Ever since it pioneered the sale of extended warranties for VCRs almost 25 years ago, VAC Service Corp. has boldly gone where no administrator has gone before.
One can be forgiven for never having heard of VAC Service Corp. The company prefers to keep a low profile, operating in the name of its clients, who tend to be smaller and lesser known retailers and catalog merchants.
That's not to say that VAC doesn't have any well-known companies in its extended warranty stable. Among the marquee names on its list are BJ's Wholesale Club Inc., J.C. Penney Company Inc., Meade Instruments Corp., and two subsidiaries of Staples Inc. -- Quill Corp. and Business Depot Ltd.
Look deeper, though, and the client list is filled with not only less famous companies but also less common types of coverages. It's hardly unusual to write service contracts for consumer electronics and home appliances. But how many administrators also write policies for telescopes or prescription eyeglasses? How many sell service plans for CB radios and DJ equipment?
It's this taste for the unusual that has defined VAC Service Corp. since its inception. In 1980, company founder Jim Tucker bought an early video cassette recorder and realized that nobody was doing extended service contracts on them. At the time, VCRs were both huge and expensive, with lots of moving parts and a high potential for breakdowns. Tucker had some background in the automotive warranty business, having worked at the Ford Motor Co., and he thought the whole concept of extended warranties would cross over well into VCRs. So he formed what was then called the Video Aid Corporation and hired three people to staff its first offices in upstate Middletown, NY.
Nearly 25 years later, VAC Service Corp. remains privately-held and Middletown-based, with Tucker serving as CEO and president. Many of its competitors have taken on venture capital financing. One sold shares of stock on the public market. Several are part of very large and well-financed insurance companies. But VAC has managed to grow organically, with Tucker still at the helm and still the sole owner. He's free to pursue his vision of being the best at the unusual, because he has neither stockholders nor investors to please.
VAC also has pursued the Canadian market harder than most of its American-based competitors. The company entered the Canadian market in 1985, first with an office in Mississauga (near Toronto) and later with an expanded office and call center in Ottawa. It now employs 90 people in Canada and 275 in the U.S. Several of its largest clients are Canadian-based. VAC sold its millionth service contract in 1987; its five millionth in 1991; and its 25 millionth in 1999. VCRs, meanwhile, have become so small and so discounted that they're almost disposable. Repairs are rare and service contracts are considered unnecessary by all but the most insecure buyers.
Not Outside the Box
Bruce Wolfson, senior vice president of sales, bristled at the notion that VAC is a niche player that pursues unusual warranty opportunities. "I think we are a leader and an innovator in the industry," Wolfson said. "But instead of looking outside the box, which I think is so cliché, we take the box and we look deeper inside it. We look inside the box to see what else is out there, what makes us unique, and what we can offer the client that will make us important to them. It's all about customer service."
He said VAC is broadening both the types of products it covers and the types of coverages it offers for any given product. Since 1986, under a program called "Total Care," the company has been operating a kind of electronics advice line, helping consumers who have bought an extended warranty for any electronic item to ask questions about or find service for any other electronic item. But make no mistake about it. VAC covers televisions, stereos, washing machines, refrigerators, and dishwashers, just like the rest of its competitors. It's just that the unusual draws a little bit more attention.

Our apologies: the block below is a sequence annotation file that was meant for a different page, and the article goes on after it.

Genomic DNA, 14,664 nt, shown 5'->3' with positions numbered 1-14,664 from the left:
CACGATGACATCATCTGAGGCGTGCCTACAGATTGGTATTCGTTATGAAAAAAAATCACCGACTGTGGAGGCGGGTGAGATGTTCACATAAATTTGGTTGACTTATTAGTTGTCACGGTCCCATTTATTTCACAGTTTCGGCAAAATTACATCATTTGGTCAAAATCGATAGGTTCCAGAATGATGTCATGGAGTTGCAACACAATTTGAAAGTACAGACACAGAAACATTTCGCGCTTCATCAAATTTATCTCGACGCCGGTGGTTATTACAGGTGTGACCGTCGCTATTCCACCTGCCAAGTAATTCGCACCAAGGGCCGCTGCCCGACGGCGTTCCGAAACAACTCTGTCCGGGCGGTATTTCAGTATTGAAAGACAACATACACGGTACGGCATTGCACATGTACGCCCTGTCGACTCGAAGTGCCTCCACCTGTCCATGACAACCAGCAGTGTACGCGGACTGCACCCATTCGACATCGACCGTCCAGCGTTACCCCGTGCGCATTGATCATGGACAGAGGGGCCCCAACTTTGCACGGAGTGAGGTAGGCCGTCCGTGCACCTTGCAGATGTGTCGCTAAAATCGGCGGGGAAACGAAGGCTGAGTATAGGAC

"As we keep carving out that niche and driving ahead, we look at all programs and products, and we evaluate them as they come in," Wolfson said. "We continue to keep looking in different directions inside that box."
Some of its largest accounts include Harbor Freight Tools, a chain of storefronts for which VAC provides extended warranties on power tools and generators. Another is Overstock.com, an Internet retailer for which VAC provides extended warranties on electronics and computers. One of its oldest accounts is J.C. Penney, for which it administers extended warranties sold through the catalog.
VAC also is now working with more and more manufacturers, covering not only product failures but also fielding installation questions. Wolfson noted that even those who think they have a handle on stereo amplifier set-ups can be stumped by some of today's multi-speaker and wireless options. When the manufacturer is in China or Korea and its owner's manuals prove unhelpful, VAC's call centers may be the only resource available.
In the plasma TV industry, VAC has administered extended warranties for Taiwan-based Sampo Corp. for more than three years. In the TiVo box industry, VAC provides manufacturer's warranty coverage for Humax USA Inc., the American subsidiary of Humax Company Ltd. of Korea. VAC takes phone calls, troubleshoots, and helps with installation. The warranty covers labor for 90 days and parts for one year. The customer pays shipping and insurance to and from the authorized service center.
For Telus Corp., the telephone company in western Canada, VAC provides extended warranty plans for residential telephones sold by the company. Wolfson said that so far, Telus is VAC's only telephone company account. It has yet to sign any electrical utilities.